Bettinger-López points to the 1996 installation ceremony of the first Cuban president of the Jewish Federation of Greater Miami as an example of worlds at odds.

It was a night of jubilation and pride. The room was packed with Cuban Jews who broke into thunderous applause and cheers as Isaac Zelcer, an Ashkenazi Cuban Jew, became the first Latino to hold the position. He had been nominated by an organization dominated by American Jews to a position traditionally held by a member of the city's established American Jewish community -- and many saw it as "a true integration of Latino and American Jews.''

But as soon as Zelcer ended his speech, and more applause died down, the room began to empty even while the rest of the program was still going on. Some of the Cuban Jews had rushed off to end their celebration at Versailles Restaurant on the outskirts of Little Havana, the quintessential Cuban hangout.

"The night was both a powerful symbol of how Cuban Jews have become part of the larger U.S. Jewish community and of the still insular nature of their community, which is often criticized as only caring about their own,'' Bettinger-López said. "It did look on the face of it to be very rude, but I did understand what they were doing. It illustrated the point that Cuban Jews are inward-focused, and in many respects this is largely based on history. They were forced to become inwardly focused when they tried to integrate with the Miami Jewish community and they were slapped in the face.''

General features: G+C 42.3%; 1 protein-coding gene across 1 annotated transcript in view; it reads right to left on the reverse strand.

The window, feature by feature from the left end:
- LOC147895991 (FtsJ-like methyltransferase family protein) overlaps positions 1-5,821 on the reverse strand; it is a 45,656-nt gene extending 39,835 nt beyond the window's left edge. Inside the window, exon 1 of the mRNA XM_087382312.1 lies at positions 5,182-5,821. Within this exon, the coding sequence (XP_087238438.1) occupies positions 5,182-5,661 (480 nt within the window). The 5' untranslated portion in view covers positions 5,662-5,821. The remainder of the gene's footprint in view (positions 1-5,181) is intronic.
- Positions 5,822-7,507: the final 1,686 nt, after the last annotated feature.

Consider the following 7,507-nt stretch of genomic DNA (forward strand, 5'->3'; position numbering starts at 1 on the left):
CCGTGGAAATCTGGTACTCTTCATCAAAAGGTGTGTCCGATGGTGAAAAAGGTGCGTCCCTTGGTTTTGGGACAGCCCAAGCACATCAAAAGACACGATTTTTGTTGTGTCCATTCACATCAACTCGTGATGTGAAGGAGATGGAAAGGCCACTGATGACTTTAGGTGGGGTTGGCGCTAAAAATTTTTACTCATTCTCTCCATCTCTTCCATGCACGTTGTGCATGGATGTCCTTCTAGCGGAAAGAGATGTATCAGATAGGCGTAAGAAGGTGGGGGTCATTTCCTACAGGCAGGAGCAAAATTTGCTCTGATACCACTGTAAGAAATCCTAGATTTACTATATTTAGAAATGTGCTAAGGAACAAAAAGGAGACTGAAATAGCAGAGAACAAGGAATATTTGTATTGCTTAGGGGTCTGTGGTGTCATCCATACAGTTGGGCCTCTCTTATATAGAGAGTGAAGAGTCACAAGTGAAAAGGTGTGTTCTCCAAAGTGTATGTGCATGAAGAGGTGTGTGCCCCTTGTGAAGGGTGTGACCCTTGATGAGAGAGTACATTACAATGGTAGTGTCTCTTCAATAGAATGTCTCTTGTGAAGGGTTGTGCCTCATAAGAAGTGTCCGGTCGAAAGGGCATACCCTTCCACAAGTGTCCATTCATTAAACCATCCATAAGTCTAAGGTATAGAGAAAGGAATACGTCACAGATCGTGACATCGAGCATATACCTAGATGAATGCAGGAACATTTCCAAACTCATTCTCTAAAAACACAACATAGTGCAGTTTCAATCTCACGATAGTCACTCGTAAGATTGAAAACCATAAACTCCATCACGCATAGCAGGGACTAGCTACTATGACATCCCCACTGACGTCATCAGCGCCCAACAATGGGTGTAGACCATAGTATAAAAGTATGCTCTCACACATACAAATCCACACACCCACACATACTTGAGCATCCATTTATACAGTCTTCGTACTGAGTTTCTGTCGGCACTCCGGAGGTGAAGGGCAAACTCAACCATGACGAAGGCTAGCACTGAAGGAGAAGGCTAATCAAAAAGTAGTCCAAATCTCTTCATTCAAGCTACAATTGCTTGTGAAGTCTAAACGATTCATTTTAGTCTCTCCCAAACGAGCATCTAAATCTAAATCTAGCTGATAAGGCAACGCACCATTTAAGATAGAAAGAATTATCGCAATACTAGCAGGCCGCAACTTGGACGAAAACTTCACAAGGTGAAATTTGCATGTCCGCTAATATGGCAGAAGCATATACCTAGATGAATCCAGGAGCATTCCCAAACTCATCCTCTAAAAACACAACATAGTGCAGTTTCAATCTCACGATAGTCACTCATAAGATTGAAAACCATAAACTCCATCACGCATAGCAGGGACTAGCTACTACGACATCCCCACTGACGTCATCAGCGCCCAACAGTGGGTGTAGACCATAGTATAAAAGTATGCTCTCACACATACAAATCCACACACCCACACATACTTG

Bettinger-López, who grew up Jewish in Pinecrest unaware of the Cuban Jewish community (the López is her Irish-Puerto Rican husband's surname), embarked on the research project as part of her anthropology course work at the University of Michigan, where one of her professors was Ruth Behar, a respected Cuban-Jewish anthropologist.

In a foreword she wrote for Cuban Journeys, Behar says Bettinger-López brings "fresh eyes, caring eyes, and critical eyes to realities that are close to home and yet foreign.''

Among the many Cuban Jews Bettinger-López interviewed was Heisler-Samuels, whose fictionalized family story mirrors the stories of many Cuban Jews.

The Last Minyan, a self-published autobiographical novel, chronicles the life of a Jewish immigrant who leaves Poland before World War II for a better life in Havana. As in the story of Heisler-Samuels' father, Haim Tuchman's life unravels against the backdrop of 1940s and '50s Havana, where Hollywood stars frolicked and the glamorous store El Encanto lived up to its name with the latest fashions from Paris and Milan.

"Jews who came to Cuba like my parents did in the late 1930s were caught between two major world events -- the rise of Nazism in Europe, which they were escaping, and later on, after they had already established themselves in their new country, the onset of communism,'' Heisler-Samuels says. "These were people who left Europe in their 20s, found a haven in Cuba, and after living out their lives, became immigrants for the second time in their 50s.''

For some like Heisler-Samuels, the permanence of exile in the United States hasn't kept the Jewish-Latino identity from further evolving.

"I have four generations in my family and each one was born in a different country,'' Heisler-Samuels says. "My parents were born in Europe. I was born in Cuba. My daughter and son were born in the United States, and my grandchildren were born in Colombia. Talk about the wandering Jew.''

Copyright 2000 Miami Herald